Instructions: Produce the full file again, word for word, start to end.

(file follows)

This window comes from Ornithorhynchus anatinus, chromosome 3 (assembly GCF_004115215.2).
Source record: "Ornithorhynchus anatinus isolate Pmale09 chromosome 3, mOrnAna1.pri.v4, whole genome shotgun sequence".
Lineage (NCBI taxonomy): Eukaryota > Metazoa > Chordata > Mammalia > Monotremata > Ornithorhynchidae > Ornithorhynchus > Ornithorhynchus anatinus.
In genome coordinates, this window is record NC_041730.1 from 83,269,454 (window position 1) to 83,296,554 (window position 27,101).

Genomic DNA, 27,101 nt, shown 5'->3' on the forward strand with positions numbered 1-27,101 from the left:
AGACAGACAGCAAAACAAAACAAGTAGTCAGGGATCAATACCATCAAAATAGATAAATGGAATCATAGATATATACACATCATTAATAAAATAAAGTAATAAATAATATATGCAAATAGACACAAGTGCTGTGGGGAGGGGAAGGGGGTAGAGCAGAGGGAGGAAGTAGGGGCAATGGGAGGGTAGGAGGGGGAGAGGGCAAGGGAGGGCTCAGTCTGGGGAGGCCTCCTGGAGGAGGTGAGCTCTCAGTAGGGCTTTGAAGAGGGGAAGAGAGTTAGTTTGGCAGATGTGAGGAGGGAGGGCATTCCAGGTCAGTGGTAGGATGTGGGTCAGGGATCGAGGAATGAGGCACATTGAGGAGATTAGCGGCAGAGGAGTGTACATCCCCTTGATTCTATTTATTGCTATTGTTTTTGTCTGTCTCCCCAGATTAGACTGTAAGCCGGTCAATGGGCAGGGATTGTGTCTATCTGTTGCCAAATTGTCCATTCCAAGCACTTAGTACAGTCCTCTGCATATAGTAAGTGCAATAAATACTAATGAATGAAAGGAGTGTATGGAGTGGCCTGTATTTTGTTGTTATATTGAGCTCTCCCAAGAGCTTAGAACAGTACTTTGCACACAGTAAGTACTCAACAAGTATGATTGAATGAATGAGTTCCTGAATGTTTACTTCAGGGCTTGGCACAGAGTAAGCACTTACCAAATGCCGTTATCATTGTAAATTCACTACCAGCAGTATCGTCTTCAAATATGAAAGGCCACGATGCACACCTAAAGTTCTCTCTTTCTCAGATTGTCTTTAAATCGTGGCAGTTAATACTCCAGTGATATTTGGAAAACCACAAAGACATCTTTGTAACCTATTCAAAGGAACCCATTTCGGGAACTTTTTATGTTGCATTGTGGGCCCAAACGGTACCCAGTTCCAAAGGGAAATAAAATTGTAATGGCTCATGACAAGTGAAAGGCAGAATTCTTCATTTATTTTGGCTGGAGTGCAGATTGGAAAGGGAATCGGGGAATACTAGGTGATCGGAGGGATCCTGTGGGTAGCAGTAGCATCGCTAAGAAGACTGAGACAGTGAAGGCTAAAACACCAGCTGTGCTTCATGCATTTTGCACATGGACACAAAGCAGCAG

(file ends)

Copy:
This window comes from Ornithorhynchus anatinus, chromosome 3 (assembly GCF_004115215.2).
Source record: "Ornithorhynchus anatinus isolate Pmale09 chromosome 3, mOrnAna1.pri.v4, whole genome shotgun sequence".
Lineage (NCBI taxonomy): Eukaryota > Metazoa > Chordata > Mammalia > Monotremata > Ornithorhynchidae > Ornithorhynchus > Ornithorhynchus anatinus.
In genome coordinates, this window is record NC_041730.1 from 83,269,454 (window position 1) to 83,296,554 (window position 27,101).

Genomic DNA, 27,101 nt, shown 5'->3' on the forward strand with positions numbered 1-27,101 from the left:
AGACAGACAGCAAAACAAAACAAGTAGTCAGGGATCAATACCATCAAAATAGATAAATGGAATCATAGATATATACACATCATTAATAAAATAAAGTAATAAATAATATATGCAAATAGACACAAGTGCTGTGGGGAGGGGAAGGGGGTAGAGCAGAGGGAGGAAGTAGGGGCAATGGGAGGGTAGGAGGGGGAGAGGGCAAGGGAGGGCTCAGTCTGGGGAGGCCTCCTGGAGGAGGTGAGCTCTCAGTAGGGCTTTGAAGAGGGGAAGAGAGTTAGTTTGGCAGATGTGAGGAGGGAGGGCATTCCAGGTCAGTGGTAGGATGTGGGTCAGGGATCGAGGAATGAGGCACATTGAGGAGATTAGCGGCAGAGGAGTGTACATCCCCTTGATTCTATTTATTGCTATTGTTTTTGTCTGTCTCCCCAGATTAGACTGTAAGCCGGTCAATGGGCAGGGATTGTGTCTATCTGTTGCCAAATTGTCCATTCCAAGCACTTAGTACAGTCCTCTGCATATAGTAAGTGCAATAAATACTAATGAATGAAAGGAGTGTATGGAGTGGCCTGTATTTTGTTGTTATATTGAGCTCTCCCAAGAGCTTAGAACAGTACTTTGCACACAGTAAGTACTCAACAAGTATGATTGAATGAATGAGTTCCTGAATGTTTACTTCAGGGCTTGGCACAGAGTAAGCACTTACCAAATGCCGTTATCATTGTAAATTCACTACCAGCAGTATCGTCTTCAAATATGAAAGGCCACGATGCACACCTAAAGTTCTCTCTTTCTCAGATTGTCTTTAAATCGTGGCAGTTAATACTCCAGTGATATTTGGAAAACCACAAAGACATCTTTGTAACCTATTCAAAGGAACCCATTTCGGGAACTTTTTATGTTGCATTGTGGGCCCAAACGGTACCCAGTTCCAAAGGGAAATAAAATTGTAATGGCTCATGACAAGTGAAAGGCAGAATTCTTCATTTATTTTGGCTGGAGTGCAGATTGGAAAGGGAATCGGGGAATACTAGGTGATCGGAGGGATCCTGTGGGTAGCAGTAGCATCGCTAAGAAGACTGAGACAGTGAAGGCTAAAACACCAGCTGTGCTTCATGCATTTTGCACATGGACACAAAGCAGCAG